Best possible medication history gamification - Development and pilot study

Paulie Stehlik, Vien T Truong, Rebekah J. Moles, Carl Schneider

Research output: Contribution to conferencePresentationResearch

Abstract

Introduction: This study describes the development and pilot of an electronic adaptation of the Medication Mysteries
Infinite Case tool (eMedRec). eMedRec provides an opportunity for students to simulate the history taking and
documentation process, provide guided peer feedback and receive instant grading of history documentation accuracy.
Aims: To evaluate the game’s impact on students’ self-perceived confidence and competence, and to evaluate game
usability.
Methods: Game and survey data were used to measure outcomes. Changes in self-rated confidence and competence scores
of second-year Master of Pharmacy students in semester 1 (usual teaching: one medication history taking lecture, weekly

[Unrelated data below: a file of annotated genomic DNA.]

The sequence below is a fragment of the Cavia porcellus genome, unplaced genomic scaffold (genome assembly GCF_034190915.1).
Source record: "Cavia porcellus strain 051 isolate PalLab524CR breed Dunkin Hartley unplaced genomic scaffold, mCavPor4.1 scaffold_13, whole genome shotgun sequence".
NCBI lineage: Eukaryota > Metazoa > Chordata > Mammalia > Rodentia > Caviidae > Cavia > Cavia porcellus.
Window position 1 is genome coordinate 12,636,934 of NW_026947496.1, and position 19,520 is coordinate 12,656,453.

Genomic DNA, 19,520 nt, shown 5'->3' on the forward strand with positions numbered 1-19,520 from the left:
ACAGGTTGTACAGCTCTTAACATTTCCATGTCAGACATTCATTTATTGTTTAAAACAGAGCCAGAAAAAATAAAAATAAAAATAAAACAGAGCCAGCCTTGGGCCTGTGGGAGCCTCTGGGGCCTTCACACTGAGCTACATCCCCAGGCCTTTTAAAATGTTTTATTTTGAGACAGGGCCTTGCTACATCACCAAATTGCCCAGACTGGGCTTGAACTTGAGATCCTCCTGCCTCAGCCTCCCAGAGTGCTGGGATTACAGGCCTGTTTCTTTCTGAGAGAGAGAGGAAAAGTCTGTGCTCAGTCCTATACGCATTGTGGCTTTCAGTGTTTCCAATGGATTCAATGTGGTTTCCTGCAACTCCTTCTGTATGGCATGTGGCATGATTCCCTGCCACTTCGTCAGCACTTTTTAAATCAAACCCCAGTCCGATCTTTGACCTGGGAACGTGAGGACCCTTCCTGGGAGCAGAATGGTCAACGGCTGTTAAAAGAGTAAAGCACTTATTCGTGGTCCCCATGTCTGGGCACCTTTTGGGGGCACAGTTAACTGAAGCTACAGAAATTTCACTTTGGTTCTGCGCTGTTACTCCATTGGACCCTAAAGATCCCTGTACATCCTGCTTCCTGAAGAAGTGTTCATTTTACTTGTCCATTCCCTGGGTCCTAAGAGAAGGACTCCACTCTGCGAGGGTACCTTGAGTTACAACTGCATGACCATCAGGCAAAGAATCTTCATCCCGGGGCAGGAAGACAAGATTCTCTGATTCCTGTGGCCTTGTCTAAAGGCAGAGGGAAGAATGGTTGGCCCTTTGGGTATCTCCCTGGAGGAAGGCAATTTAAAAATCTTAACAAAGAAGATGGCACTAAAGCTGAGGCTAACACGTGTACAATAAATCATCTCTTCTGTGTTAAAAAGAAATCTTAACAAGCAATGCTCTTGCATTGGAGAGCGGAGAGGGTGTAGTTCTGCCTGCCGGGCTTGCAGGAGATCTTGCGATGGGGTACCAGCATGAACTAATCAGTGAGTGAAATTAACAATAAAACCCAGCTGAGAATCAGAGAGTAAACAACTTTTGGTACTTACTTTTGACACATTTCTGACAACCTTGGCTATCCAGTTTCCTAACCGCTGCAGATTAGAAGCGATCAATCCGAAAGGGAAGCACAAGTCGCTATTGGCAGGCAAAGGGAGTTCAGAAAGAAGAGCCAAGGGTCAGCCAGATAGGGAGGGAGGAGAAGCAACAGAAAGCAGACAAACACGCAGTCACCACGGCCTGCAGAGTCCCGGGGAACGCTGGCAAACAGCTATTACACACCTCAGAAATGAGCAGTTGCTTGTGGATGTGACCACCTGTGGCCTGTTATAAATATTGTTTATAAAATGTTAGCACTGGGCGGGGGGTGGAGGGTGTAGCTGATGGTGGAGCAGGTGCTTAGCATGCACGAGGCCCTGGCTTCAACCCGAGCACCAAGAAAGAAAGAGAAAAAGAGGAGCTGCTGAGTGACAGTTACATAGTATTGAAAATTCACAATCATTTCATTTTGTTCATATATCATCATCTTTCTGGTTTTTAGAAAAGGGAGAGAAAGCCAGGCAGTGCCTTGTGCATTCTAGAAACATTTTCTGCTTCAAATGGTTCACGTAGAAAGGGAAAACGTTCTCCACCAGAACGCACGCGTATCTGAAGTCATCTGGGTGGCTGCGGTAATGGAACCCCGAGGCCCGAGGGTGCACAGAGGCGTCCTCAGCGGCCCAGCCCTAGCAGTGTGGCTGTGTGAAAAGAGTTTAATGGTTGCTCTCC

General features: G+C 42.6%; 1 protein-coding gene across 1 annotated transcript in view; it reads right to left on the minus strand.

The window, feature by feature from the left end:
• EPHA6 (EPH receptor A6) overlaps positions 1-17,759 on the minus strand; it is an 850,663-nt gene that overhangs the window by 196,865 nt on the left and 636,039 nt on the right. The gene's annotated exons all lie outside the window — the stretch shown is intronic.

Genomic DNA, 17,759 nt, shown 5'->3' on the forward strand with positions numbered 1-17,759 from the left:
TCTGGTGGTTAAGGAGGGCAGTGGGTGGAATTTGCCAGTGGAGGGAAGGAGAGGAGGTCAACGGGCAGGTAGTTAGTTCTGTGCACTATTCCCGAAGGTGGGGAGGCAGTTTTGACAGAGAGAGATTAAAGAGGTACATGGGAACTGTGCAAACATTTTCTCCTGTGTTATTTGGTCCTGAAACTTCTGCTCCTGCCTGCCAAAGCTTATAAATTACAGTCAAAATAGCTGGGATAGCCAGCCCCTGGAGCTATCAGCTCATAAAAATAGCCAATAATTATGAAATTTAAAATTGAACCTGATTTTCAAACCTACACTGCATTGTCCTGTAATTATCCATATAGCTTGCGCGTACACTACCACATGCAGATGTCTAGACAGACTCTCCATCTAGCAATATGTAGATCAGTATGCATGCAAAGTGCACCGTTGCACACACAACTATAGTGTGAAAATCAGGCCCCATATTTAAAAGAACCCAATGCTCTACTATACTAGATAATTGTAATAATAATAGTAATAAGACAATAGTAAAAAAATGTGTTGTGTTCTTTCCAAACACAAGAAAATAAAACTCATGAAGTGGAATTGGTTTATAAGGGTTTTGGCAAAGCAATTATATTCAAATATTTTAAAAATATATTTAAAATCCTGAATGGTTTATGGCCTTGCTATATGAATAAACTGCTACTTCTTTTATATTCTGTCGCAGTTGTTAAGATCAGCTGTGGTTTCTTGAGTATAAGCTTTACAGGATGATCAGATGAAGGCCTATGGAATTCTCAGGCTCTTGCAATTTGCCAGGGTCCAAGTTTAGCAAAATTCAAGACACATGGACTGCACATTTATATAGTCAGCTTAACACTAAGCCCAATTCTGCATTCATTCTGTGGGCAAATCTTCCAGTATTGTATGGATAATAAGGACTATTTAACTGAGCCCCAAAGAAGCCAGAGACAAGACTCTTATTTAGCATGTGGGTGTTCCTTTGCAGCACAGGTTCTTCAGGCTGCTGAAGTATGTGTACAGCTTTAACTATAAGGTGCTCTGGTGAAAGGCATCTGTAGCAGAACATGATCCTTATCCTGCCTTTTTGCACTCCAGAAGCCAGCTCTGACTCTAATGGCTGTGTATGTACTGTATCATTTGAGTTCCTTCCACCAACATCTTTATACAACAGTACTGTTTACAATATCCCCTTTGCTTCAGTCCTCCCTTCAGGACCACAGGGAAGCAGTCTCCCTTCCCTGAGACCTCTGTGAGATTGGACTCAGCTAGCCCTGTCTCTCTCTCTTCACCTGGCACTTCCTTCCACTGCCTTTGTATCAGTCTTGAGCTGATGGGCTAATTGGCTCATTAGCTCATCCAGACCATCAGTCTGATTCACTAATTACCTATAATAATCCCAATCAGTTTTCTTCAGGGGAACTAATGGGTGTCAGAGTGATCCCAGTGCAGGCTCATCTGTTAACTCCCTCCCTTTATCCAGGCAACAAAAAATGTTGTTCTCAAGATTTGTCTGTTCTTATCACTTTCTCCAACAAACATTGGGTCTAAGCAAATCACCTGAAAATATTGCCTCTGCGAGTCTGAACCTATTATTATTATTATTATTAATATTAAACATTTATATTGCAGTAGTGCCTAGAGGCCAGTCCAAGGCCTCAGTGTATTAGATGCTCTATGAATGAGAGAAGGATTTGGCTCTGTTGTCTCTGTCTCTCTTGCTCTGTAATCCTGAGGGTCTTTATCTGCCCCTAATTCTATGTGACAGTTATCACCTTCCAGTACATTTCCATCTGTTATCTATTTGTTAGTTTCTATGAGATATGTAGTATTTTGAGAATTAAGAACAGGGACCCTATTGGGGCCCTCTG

problem based learning (PBL) tutorials, and four weeks of clinical placement) was compared to semester 2 (intervention:
use of the eMedRec game and PBLs in weekly tutorials). System Usability Scale (SUS) was used to measure game usability.
Results: Changes in self-perceived confidence were equivalent during semester 1 control and semester 2 intervention (0.45
v 0.13; difference in mean change = -0.32, 95% CI = -0.72 to 0.08). There was a significant increase in self-perceived